• Tailor Career Development Initiatives. The assessment data and knowledge of strengths, weaknesses, and areas for development inform a more targeted and customized career development plan that can be aligned with an employee’s personal goals and aspirations.
  • Empower Continuous Learning. It’s no accident that lifelong learning is among the top 10 skills in today’s knowledge-based economy, alongside other cognitive-related competencies. Talent assessments serve as catalysts for continuous learning by highlighting areas where individuals can further develop these key competencies and empower them to take ownership of their professional development journey.
  • Inform Strategic Decision-Making. Once again, talent assessments play a crucial role in strategic decision-making around workforce planning and development. By understanding the skill profile of their workforce, employers can make informed decisions about hiring, promotion, career mobility, and talent management. Using science-backed data enables organizations to identify high-potential employees, address skill gaps, and align their talent strategy with their business objectives. 
  • Enhance Employee Engagement and Retention. Investing in talent development sends a powerful message to employees that their growth and success are valued by the organization. There is an argument to be made that organizations that develop an employer value proposition touting their focus on helping employees stay on top of changing technologies and offering upskilling/reskilling when needed will attain a competitive edge in talent attraction and drive higher engagement, satisfaction, and retention. 

Now is the Time.  

Since 2015, skill sets for jobs have changed by about 25%, according to LinkedIn’s 2023 Workplace Learning Report, and this is expected to double in 2027. And technology will impact and transform 1.1 billion jobs in the next decade. Companies estimate that in 2024, approximately 40% of workers will require up to six months of reskilling. These stark figures illustrate the urgent need for upskilling and reskilling to address widening skill gaps.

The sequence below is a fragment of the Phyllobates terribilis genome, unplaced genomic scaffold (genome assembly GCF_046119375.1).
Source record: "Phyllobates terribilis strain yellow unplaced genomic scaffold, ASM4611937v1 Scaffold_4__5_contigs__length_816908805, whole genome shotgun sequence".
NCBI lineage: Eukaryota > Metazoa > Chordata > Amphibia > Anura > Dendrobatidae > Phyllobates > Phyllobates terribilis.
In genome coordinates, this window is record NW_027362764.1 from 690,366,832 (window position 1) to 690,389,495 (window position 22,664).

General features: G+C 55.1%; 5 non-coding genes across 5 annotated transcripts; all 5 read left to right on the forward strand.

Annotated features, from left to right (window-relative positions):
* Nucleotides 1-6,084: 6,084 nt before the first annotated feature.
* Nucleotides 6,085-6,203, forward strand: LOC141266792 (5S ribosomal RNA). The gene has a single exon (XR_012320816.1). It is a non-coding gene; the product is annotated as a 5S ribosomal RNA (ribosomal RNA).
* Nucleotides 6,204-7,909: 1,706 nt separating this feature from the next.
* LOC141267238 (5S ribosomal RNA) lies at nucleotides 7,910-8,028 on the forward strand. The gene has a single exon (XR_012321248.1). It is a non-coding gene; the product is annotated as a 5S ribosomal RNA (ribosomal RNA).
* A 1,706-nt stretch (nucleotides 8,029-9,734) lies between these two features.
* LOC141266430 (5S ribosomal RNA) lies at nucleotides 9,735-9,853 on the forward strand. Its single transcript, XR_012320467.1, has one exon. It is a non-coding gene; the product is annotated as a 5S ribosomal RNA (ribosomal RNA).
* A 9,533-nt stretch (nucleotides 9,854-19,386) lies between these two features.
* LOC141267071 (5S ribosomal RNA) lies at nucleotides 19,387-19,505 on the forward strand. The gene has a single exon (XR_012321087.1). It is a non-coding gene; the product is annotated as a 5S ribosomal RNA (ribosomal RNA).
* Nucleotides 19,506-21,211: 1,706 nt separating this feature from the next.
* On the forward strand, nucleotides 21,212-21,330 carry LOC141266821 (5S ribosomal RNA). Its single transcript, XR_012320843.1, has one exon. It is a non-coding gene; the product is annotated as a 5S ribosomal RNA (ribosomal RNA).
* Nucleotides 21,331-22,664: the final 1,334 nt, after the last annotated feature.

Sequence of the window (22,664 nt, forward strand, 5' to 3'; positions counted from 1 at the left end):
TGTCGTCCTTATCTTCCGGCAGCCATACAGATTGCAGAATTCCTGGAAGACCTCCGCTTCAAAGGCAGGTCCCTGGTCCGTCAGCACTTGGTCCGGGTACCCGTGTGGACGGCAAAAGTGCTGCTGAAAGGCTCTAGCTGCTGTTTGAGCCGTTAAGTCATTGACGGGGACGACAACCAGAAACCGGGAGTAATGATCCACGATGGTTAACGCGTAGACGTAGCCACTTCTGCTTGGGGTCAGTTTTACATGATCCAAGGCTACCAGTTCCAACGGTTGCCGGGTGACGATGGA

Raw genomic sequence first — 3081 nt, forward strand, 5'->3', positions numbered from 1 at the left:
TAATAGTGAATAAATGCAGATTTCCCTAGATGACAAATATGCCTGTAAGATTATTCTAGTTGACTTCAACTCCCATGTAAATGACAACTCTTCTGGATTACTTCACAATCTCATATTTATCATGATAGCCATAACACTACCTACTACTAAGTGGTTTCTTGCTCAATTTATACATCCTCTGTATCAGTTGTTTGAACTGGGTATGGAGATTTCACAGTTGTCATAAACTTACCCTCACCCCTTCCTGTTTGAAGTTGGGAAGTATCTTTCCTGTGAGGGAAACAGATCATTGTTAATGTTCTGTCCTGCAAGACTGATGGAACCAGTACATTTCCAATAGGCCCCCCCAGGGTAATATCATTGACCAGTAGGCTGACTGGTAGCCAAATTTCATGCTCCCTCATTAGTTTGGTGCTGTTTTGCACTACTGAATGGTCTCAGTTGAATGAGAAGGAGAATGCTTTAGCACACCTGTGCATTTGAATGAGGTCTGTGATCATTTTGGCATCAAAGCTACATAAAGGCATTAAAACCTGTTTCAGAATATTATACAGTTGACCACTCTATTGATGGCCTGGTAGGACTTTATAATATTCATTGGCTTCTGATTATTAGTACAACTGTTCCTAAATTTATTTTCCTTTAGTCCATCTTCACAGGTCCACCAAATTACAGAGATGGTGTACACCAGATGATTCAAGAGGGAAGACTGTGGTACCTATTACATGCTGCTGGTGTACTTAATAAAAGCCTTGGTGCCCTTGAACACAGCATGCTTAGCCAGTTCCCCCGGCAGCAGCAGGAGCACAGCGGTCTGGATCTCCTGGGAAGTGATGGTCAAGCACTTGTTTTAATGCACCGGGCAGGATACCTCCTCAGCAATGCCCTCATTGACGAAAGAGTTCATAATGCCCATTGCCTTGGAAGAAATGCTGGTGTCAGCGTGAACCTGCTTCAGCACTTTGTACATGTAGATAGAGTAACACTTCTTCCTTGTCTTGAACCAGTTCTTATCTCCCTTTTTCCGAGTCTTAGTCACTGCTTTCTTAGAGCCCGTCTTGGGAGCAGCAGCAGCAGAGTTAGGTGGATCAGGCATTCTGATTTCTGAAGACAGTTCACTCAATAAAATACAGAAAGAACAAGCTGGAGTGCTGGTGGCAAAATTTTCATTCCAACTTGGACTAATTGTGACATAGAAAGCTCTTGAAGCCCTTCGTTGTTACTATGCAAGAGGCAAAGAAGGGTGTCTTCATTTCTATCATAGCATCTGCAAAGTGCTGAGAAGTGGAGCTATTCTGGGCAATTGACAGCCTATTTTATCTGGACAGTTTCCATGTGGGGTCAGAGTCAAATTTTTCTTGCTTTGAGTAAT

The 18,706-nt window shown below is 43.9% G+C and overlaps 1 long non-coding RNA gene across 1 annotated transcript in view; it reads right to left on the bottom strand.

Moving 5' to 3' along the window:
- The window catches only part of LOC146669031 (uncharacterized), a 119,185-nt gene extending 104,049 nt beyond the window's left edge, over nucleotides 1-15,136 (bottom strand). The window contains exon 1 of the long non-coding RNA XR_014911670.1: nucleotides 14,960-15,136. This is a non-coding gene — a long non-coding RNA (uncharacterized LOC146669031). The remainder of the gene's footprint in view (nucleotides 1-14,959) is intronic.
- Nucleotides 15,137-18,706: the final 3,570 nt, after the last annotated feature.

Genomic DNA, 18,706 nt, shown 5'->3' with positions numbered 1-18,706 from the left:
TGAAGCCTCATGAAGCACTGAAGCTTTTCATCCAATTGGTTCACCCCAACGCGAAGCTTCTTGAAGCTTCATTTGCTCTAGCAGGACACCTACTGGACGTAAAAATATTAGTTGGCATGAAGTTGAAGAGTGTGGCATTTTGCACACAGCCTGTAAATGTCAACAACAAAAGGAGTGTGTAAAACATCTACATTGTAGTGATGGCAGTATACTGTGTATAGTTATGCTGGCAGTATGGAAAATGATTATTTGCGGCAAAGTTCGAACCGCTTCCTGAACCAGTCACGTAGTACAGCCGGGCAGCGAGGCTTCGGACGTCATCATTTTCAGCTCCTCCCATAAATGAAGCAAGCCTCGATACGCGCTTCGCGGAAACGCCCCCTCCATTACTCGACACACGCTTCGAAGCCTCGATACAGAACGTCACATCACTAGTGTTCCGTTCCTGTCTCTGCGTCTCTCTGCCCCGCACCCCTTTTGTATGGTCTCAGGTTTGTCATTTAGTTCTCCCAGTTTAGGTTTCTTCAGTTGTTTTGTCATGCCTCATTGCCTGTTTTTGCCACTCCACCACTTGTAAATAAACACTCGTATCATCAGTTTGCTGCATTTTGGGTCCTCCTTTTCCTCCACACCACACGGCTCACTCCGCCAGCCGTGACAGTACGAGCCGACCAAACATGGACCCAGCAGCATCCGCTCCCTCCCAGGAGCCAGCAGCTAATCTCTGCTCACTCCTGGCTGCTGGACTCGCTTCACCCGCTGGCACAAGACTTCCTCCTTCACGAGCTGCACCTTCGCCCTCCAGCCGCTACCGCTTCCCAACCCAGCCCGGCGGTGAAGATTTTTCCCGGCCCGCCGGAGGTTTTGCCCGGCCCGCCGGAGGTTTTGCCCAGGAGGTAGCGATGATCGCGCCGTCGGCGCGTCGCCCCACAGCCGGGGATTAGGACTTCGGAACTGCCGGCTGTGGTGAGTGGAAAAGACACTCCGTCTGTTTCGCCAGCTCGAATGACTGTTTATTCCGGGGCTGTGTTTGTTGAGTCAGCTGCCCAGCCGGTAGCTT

Meanwhile, there is a compelling business case for turning to upskilling and reskilling internal talent to achieve fewer layoffs, a decrease in voluntary departures, and an increase in morale and productivity. In addition, retraining existing employees can be significantly cheaper than recruiting and onboarding new ones and the organization retains the valuable knowledge and skills specific to the company’s operations and culture.

In fact, companies that excel at internal mobility retain employees for an average of 5.4 years, nearly twice as long as companies that struggle with it, where the average retention span is 2.9 years. Another survey of leadership development professionals found an ROI ranging from $3 to $11 on leadership development efforts. On average, that’s an ROI of $7 for every dollar spent on leadership development.

Looking outside the benefits to the organization, consider that upskilling could lead to the net creation of 5.3 million new jobs by 2030.

Building the Workforce of Tomorrow.

The rapid pace of technological innovation is reshaping industries and redefining job roles at an unprecedented rate, creating both opportunities and challenges for organizations and their employees. As the nature of work continues to evolve, organizations that prioritize employee development and adaptability will be best positioned to thrive in the face of change. Leveraging talent assessments, companies can meet the demands of today’s workforce by charting a path to success in their careers, while also building a skilled and resilient workforce capable of driving business growth and innovation.